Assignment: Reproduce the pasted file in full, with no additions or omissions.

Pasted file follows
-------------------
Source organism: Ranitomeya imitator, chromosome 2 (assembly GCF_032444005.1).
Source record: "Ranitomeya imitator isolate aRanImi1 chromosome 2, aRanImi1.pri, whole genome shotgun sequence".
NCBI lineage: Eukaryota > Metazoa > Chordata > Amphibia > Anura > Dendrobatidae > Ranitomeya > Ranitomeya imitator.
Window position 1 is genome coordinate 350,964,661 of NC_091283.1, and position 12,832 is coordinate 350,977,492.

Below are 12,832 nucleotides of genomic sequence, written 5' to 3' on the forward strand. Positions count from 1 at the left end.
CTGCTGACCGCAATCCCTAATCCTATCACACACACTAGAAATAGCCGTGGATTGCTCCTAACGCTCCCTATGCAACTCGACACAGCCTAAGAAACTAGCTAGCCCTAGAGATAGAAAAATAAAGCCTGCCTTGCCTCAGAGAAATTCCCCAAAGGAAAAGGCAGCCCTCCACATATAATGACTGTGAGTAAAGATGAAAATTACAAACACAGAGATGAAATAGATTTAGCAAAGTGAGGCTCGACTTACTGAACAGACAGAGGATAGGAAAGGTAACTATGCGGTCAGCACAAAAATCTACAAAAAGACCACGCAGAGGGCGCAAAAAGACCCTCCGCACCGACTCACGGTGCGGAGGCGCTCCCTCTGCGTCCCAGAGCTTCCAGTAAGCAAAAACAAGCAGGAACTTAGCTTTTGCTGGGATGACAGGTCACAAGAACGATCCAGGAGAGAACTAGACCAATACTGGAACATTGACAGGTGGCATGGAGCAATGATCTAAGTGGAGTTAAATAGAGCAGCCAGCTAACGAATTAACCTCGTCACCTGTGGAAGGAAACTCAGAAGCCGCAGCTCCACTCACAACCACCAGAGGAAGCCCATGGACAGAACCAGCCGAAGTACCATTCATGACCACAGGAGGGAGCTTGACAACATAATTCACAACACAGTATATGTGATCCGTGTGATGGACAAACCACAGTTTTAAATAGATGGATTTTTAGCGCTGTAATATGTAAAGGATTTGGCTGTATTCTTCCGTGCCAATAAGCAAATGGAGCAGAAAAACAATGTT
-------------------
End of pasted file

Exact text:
Source organism: Ranitomeya imitator, chromosome 2 (assembly GCF_032444005.1).
Source record: "Ranitomeya imitator isolate aRanImi1 chromosome 2, aRanImi1.pri, whole genome shotgun sequence".
NCBI lineage: Eukaryota > Metazoa > Chordata > Amphibia > Anura > Dendrobatidae > Ranitomeya > Ranitomeya imitator.
Window position 1 is genome coordinate 350,964,661 of NC_091283.1, and position 12,832 is coordinate 350,977,492.

Below are 12,832 nucleotides of genomic sequence, written 5' to 3' on the forward strand. Positions count from 1 at the left end.
CTGCTGACCGCAATCCCTAATCCTATCACACACACTAGAAATAGCCGTGGATTGCTCCTAACGCTCCCTATGCAACTCGACACAGCCTAAGAAACTAGCTAGCCCTAGAGATAGAAAAATAAAGCCTGCCTTGCCTCAGAGAAATTCCCCAAAGGAAAAGGCAGCCCTCCACATATAATGACTGTGAGTAAAGATGAAAATTACAAACACAGAGATGAAATAGATTTAGCAAAGTGAGGCTCGACTTACTGAACAGACAGAGGATAGGAAAGGTAACTATGCGGTCAGCACAAAAATCTACAAAAAGACCACGCAGAGGGCGCAAAAAGACCCTCCGCACCGACTCACGGTGCGGAGGCGCTCCCTCTGCGTCCCAGAGCTTCCAGTAAGCAAAAACAAGCAGGAACTTAGCTTTTGCTGGGATGACAGGTCACAAGAACGATCCAGGAGAGAACTAGACCAATACTGGAACATTGACAGGTGGCATGGAGCAATGATCTAAGTGGAGTTAAATAGAGCAGCCAGCTAACGAATTAACCTCGTCACCTGTGGAAGGAAACTCAGAAGCCGCAGCTCCACTCACAACCACCAGAGGAAGCCCATGGACAGAACCAGCCGAAGTACCATTCATGACCACAGGAGGGAGCTTGACAACATAATTCACAACACAGTATATGTGATCCGTGTGATGGACAAACCACAGTTTTAAATAGATGGATTTTTAGCGCTGTAATATGTAAAGGATTTGGCTGTATTCTTCCGTGCCAATAAGCAAATGGAGCAGAAAAACAATGTT